VALLEJO — About 60 SWAT team members descended on Six Flags Discovery Kingdom on Wednesday to deal with scenarios that in real life would be a disaster.
Two men with handguns set a fire at the park’s water arena and ambushed the responding firefighters and police. They set off a bomb. They took hostages from among the park’s patrons.
“It’s complete chaos right now,” Vallejo Police Lt. John Whitney said as he stood in the parking lot organizing the various exercises.
The imagined incident started at 8 a.m. Special Weapons and Tactical teams from the Fairfield, Benicia, Napa and Vallejo police departments and the Sheriff’s Office responded. They prowled the park with their camouflage uniforms, helmets and assault rifles. A California Highway Patrol helicopter circled overhead.
Whitney walked past the park’s giant coasters and other rides on his way to the Lakeside Family Games section. He saw a police officer sitting on a bench near the Dippin’ Dots stand.
“Are you OK?” Whitney said.
“I’ve been killed already,” the officer said glumly. “I got ambushed.”
Even in a fantasy, not all the results are good.
A woman volunteer playing a park patron crouched between a stone trash container and a Batman statue, hoping to stay alive. A supposed gunman peered out the window of the adjacent Studio 6F store, framed by mannequins modeling T-shirts.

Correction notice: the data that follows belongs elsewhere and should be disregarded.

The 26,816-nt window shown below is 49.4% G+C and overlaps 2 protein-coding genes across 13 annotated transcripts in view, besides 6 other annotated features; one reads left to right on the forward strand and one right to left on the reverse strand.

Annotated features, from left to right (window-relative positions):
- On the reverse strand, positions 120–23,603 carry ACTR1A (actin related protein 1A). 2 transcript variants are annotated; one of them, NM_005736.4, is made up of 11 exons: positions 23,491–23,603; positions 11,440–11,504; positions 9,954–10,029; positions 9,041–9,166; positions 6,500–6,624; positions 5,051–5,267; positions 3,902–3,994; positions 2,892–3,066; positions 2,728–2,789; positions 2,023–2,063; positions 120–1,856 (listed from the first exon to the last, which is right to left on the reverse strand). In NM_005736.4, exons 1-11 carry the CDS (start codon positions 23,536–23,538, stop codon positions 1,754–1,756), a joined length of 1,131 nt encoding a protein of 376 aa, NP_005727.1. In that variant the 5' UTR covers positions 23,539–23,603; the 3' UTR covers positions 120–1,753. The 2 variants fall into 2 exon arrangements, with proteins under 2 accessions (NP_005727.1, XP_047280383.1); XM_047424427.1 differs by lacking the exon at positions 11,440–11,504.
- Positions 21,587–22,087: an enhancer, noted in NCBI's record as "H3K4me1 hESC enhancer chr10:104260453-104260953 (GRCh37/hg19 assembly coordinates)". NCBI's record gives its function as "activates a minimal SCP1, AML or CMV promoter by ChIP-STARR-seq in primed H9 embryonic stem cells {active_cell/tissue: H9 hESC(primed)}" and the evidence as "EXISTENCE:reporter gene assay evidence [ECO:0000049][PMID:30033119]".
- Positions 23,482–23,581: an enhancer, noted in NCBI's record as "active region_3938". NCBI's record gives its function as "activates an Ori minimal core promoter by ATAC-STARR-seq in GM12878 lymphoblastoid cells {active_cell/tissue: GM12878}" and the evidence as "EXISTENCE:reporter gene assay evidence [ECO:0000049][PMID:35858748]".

“Active shooter, Studio 6F,” the police scanner blared as the sound of shots – blanks – rang through the air.
A few minutes later, a handful of SWAT members crept up to the store. They entered the front door of Studio 6F. And they conquered. The shooter could be seen through the open door on the floor and a SWAT member called for a tourniquet.
Another scenario broke out across the plaza. A gunman had taken a hostage in another shop, though SWAT officers had no idea which.
More SWAT members came to the area. Sheriff’s deputies drove the massive, gray Ballistic Engineered Armored Response vehicle past a fountain with statues of leaping dolphins.
Organizers had the scenario worked out. Hostage negotiators would negotiate with the gunman. That would give them some training.
But a SWAT member spotted the gunman quickly and in this imaginary world shot him, at the very least wounding him. That freed the hostages with no need for negotiations.
Whitney talked of setting up another hostage situation. These exercises had a certain fluidity to them, with new challenges arising as the need dictated.
SWAT members had blue tape on their rifles, indicating the rifles had been inspected and contained no ammunition. Organizers had no desire to break out of the world of fantasy.
Often, rifles fire paintballs during such exercises. Not this time, not in Discovery Kingdom, an amusement park that is home to various animal attractions.
“If you miss and you hit an animal – we don’t want that,” Whitney said. “When the blanks are fired, it will be away from the animals. And the smoke we’re using, it’s well away from the animals.”
After several hours of exercises would come the post-mortem.
“At the end of the day, we’ll sit down and talk about what mistakes were made, how do we fix it and what training is needed in the future,” Whitney said.
Reach Barry Eberling at 427-6929 or firstname.lastname@example.org. Follow him on Twitter at www.twitter.com/beberlingdr.